I am a woman of Afrikan origin who embraces and celebrates the knowledge that, like all women, she is a personification of the Goddess and that she is a part of a sisterhood that has been celebrated and venerated in a past age but is, in the present age, oppressed and is weakened but not defeated. Accosted but not destroyed. When asked to define Afrikan feminism I say that Afrika is one big beautiful calabash filled with different and magnificent colours, shapes and sizes of stones, seeds, sands, waters and flora. I am one of those and I know that although I am an individual I am also a part of a whole. A family of creation. My core feels deeply and widely because it is not just my pain and sorrow or elation I feel when I feel but it is the feelings of the other occupants of this bag, however different they maybe from me. My feminism comes in when I identify with my warrior self. She whose quest is not to conquer and destroy, but to empower the members of her community – in its entirety and diversity – but especially the members of the sisterhood. Those who know what I know but have forgotten over time and space. Her quest is to remind them that they have the power to choose, not just to survive but to live and manifest the Goddess in them. It is not about getting them to walk my path – because mine is set out just for me – but to find their own set out just for them individually and choose to walk them. I seek not to teach them the ways of others but to teach them to find their own way as others have, whatever those ways may be.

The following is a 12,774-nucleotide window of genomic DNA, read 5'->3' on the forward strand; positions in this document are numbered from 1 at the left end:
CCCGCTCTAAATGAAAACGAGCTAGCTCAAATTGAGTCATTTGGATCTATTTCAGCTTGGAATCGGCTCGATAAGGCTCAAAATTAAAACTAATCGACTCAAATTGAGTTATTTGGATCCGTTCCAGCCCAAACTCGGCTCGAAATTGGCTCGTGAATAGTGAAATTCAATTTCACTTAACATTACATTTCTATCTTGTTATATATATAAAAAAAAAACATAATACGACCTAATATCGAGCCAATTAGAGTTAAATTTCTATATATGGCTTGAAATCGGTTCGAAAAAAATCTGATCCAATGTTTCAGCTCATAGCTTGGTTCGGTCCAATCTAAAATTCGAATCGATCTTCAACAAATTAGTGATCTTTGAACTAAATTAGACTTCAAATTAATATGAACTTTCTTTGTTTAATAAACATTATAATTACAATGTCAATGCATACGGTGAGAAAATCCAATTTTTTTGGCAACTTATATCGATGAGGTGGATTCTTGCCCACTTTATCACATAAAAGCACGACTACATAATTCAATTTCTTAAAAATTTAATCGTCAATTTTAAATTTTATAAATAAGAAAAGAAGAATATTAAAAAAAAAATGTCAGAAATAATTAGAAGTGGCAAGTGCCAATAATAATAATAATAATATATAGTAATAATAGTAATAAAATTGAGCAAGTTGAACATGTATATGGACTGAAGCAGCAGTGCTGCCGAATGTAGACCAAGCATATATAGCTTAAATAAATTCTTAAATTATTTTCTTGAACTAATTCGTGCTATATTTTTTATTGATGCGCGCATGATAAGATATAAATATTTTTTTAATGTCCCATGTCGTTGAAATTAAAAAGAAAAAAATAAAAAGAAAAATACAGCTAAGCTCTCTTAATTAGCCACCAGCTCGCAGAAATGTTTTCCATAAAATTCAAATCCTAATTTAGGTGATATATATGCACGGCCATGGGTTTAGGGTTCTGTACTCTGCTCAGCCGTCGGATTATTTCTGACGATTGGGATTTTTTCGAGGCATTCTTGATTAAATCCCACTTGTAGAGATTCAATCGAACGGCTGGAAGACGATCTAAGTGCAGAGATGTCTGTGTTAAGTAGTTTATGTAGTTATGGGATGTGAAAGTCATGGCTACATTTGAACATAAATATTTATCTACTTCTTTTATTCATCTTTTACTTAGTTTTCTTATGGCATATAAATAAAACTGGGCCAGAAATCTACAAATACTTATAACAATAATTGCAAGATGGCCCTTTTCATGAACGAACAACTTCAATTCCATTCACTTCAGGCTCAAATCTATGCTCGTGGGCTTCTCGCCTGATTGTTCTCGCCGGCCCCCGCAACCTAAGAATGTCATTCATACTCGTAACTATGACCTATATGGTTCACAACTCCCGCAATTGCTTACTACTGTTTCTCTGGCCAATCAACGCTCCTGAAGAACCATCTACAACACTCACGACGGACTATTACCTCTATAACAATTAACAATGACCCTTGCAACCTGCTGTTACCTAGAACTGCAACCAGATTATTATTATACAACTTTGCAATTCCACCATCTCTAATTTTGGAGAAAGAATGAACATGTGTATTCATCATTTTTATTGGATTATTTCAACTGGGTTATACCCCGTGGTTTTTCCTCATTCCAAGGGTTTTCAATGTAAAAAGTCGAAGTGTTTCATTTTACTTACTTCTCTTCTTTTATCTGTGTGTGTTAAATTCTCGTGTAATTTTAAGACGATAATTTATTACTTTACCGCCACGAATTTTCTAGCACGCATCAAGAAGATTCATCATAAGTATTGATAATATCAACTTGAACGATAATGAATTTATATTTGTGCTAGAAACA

This continent, our Mother, tells a story of beauty, of love, of hatred, of freedom, of oppression, of joy, of sorrow, of anger, of spirituality, of faith, of wisdom, of knowledge, of science, of magic, of tears, of laughter, of music, of dance, of passion, of sexuality, of sensuality, of death, of unity, of conflict, of family, of friendship, of loyalty, of acceptance, of hospitality, of rejection, of animosity, of hunger, of plenty, of abundance, of wealth, of generosity, of theft, of sacrifice, of loyalty, of betrayal, of envy, of jealousy, of pride, of heaven, of hell, of destruction, of creation but most of all, a story of strength and resilience, a story of survival. A story of Life. A story that cannot be told by one person or told only once or told in just one way or in just one voice. Hers is a never ending story.
They call Her the “dark continent” and tell stories of desolation and destruction but no light has ever shone brighter than the light that She shines and that is why She remains the most coveted in the world. She represents each and every woman born to Her and we represent Her. She is the beginning and She shall be the end, whenever She chooses it to be so. This is the story of the Afrikan woman. The Afrikan feminist. For as long as we continue to wear the shackles around us, the shackles around our minds and our bodies, She too shall She continue to wear the shackles around Herself; In solidarity and in mourning. No one can tell Afrika who She is and no one can tell you who you are. No one but yourself. Not the ram of patriarchy nor the serpent of matriarchy. Just you. My feminism is not to tell you who you should be but to tell you, and them, who I am. To pave the way for you to do the same if you so choose and hopefully I will inspire you to make the choice to choose for yourself too sister. That is my Afrikan Feminism.
© Doreen Victoria Gaura/ Colouredraysofgrey, 2012